Analyzing for Co-Localization of Proteins at a Cell Membrane

$63.10 plus tax (Refund Policy)

Buy Article:

Abstract:

Cell-to-cell communication is mediated by molecular interactions at the surface of the cell by soluble ligands released from distant cells or by cell surface molecules on adjacent cells. These interactions lead to activation of intracellular signaling pathways that subsequently can lead to activation of specific genes. This signal transduction process controls cellular activities as diverse as proliferation, differentiation and apoptosis, so we must understand the underlying molecular events in detail in order to understand broader questions related to development, uncontrolled growth in tumors, tissue regeneration and use of stem cells to name a few.

Binding of a ligand in the extracellular space to a transmembrane receptor constitutes the first crucial step for activation of a signaling pathway within the cell. This binding can either lead to oligomerization of individual receptors, to reorganization of existing clusters of receptors or to changes in the protein conformations, which in turn results in recruitment of signaling molecules in the cytoplasm. While different membrane receptors activate different downstream signaling pathways, some receptors can activate more than one pathway and a particular pathway can be activated by different receptors. It appears that these processes are regulated either by agonists and antagonists in the extracellular medium, by receptor-receptor interactions in the membrane or by a number of signaling mediators in the cytoplasm of the cell. Our work has focused on understanding how the intermolecular interactions in the membrane can control the signal transduction process: Are there specialized structures on the surface that facilitate receptor-receptor interactions? Do the receptors exist as monomers or pre-existing complexes that enhance the probability of activation? Do different receptors associate in the same domains or are there distinct organizational principles for each receptor type. In order to address these questions, we seek to develop tools that allow us to examine intermolecular interactions and reactions directly on the cell surface, particularly on live cells in culture or in tissue. This review discusses some of the approaches that are currently available and highlights some of the key advantages and disadvantages they represent with particular focus on image cross correlation spectroscopy as a relatively new quantitative tool developed by us to address some of these issues.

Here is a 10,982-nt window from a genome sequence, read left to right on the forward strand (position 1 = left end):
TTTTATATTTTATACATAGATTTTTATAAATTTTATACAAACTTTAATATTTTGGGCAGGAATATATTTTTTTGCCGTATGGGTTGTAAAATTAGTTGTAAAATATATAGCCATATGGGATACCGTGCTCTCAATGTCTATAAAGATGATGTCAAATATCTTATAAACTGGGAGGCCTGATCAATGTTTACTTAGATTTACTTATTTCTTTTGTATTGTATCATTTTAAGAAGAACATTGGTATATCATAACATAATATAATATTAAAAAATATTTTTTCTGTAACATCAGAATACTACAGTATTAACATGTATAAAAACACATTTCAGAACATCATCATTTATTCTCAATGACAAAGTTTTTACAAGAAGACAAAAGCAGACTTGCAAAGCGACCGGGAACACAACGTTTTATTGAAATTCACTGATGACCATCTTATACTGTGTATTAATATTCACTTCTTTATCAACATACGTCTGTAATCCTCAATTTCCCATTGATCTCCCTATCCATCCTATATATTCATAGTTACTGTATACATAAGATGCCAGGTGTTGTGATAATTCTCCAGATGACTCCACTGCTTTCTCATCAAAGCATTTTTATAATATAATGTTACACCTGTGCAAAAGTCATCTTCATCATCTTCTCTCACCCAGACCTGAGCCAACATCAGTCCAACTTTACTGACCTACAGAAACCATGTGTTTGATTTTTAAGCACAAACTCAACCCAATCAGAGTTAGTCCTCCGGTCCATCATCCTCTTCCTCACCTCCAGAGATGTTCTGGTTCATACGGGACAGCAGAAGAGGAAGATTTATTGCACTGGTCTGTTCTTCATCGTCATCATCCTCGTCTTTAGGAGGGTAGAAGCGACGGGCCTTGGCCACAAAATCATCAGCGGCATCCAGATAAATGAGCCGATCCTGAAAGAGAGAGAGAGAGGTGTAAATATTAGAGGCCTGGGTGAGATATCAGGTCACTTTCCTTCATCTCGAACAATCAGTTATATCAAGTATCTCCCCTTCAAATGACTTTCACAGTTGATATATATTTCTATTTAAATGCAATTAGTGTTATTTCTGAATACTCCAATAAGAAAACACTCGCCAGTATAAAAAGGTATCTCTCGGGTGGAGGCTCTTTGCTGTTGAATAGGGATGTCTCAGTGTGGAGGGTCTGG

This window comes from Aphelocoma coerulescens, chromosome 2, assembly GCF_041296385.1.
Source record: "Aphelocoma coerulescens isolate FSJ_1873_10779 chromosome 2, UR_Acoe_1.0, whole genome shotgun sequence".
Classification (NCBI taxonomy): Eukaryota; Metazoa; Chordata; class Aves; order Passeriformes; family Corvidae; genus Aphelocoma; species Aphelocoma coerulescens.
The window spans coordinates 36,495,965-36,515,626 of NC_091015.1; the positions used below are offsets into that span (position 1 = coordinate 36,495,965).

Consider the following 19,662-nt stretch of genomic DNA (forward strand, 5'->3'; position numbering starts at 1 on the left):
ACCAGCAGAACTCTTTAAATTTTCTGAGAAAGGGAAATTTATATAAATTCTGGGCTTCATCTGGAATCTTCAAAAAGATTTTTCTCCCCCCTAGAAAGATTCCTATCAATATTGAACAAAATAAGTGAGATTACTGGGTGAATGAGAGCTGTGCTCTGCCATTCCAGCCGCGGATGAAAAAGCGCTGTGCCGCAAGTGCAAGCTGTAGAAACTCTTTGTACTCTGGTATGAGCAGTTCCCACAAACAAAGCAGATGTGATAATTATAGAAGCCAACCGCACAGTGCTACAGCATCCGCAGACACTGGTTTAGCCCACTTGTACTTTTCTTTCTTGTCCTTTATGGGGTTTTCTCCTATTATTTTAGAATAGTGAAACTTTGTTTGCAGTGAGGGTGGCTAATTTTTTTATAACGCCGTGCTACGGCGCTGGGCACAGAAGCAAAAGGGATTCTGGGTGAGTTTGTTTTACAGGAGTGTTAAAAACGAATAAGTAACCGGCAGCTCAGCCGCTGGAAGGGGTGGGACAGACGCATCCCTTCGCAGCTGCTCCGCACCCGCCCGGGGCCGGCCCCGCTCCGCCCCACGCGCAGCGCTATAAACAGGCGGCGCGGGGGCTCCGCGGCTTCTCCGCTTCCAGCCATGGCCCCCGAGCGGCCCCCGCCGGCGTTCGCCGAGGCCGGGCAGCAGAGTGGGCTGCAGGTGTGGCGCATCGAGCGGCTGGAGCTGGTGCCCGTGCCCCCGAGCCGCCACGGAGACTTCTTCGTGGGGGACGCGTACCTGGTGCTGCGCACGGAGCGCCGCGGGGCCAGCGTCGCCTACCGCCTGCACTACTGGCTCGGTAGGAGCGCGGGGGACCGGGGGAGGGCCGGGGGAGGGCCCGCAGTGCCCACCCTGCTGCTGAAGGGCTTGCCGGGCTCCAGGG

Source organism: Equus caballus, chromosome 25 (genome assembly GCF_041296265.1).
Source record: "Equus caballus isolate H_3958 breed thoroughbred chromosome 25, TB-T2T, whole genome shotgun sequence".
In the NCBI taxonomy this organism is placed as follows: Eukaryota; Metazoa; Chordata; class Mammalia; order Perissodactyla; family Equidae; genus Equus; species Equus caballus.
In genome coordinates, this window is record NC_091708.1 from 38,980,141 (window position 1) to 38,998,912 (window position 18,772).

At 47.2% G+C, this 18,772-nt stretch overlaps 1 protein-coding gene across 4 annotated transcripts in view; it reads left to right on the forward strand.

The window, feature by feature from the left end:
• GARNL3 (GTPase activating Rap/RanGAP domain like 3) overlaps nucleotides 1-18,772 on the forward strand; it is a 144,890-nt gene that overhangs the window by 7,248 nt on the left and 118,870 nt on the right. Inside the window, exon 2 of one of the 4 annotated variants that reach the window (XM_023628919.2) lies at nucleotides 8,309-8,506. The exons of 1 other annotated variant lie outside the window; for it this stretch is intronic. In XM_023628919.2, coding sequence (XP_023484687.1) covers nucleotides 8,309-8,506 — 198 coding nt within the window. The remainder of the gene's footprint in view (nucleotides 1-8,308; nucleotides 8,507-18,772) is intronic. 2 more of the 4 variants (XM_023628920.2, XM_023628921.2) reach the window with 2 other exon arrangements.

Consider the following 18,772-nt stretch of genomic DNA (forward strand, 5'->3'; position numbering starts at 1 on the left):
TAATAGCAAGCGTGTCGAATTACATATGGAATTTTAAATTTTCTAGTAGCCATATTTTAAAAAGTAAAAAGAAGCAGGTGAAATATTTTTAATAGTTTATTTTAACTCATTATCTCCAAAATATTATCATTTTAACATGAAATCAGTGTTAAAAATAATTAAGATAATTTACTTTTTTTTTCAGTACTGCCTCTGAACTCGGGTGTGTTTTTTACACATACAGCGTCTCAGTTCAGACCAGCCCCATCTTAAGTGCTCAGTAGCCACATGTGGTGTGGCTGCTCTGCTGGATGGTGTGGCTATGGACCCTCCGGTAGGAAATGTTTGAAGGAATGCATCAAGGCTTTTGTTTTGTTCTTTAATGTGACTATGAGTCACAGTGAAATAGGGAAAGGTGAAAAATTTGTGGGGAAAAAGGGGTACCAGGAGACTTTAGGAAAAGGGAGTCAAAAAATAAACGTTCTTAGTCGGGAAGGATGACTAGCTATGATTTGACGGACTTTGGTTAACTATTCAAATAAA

Keywords: co-localization of proteins; image analysis; image correlation spectroscopy; protein-protein interactions

Document Type: Review Article

DOI: http://dx.doi.org/10.2174/1389201043376931

Affiliations: Chemistry Department at the University of Western Ontario, London, N6A5B7, Canada.

Publication date: April 1, 2004

More about this publication?
  • Current Pharmaceutical Biotechnology aims to cover all the latest and outstanding developments in Pharmaceutical Biotechnology. Each issue of the journal contains a series of timely in-depth reviews written by leaders in the field covering a range of current topics in both pre-clinical and clinical areas of Pharmaceutical Biotechnology. Current Pharmaceutical Biotechnology is an essential journal for academic, clinical, government and pharmaceutical scientists who wish to be kept informed and up-to-date with the latest and most important developments.
Related content

Tools

Favourites

Share Content

Access Key

Free Content
Free content
New Content
New content
Open Access Content
Open access content
Subscribed Content
Subscribed content
Free Trial Content
Free trial content
Cookie Policy
X
Cookie Policy
ingentaconnect website makes use of cookies so as to keep track of data that you have filled in. I am Happy with this Find out more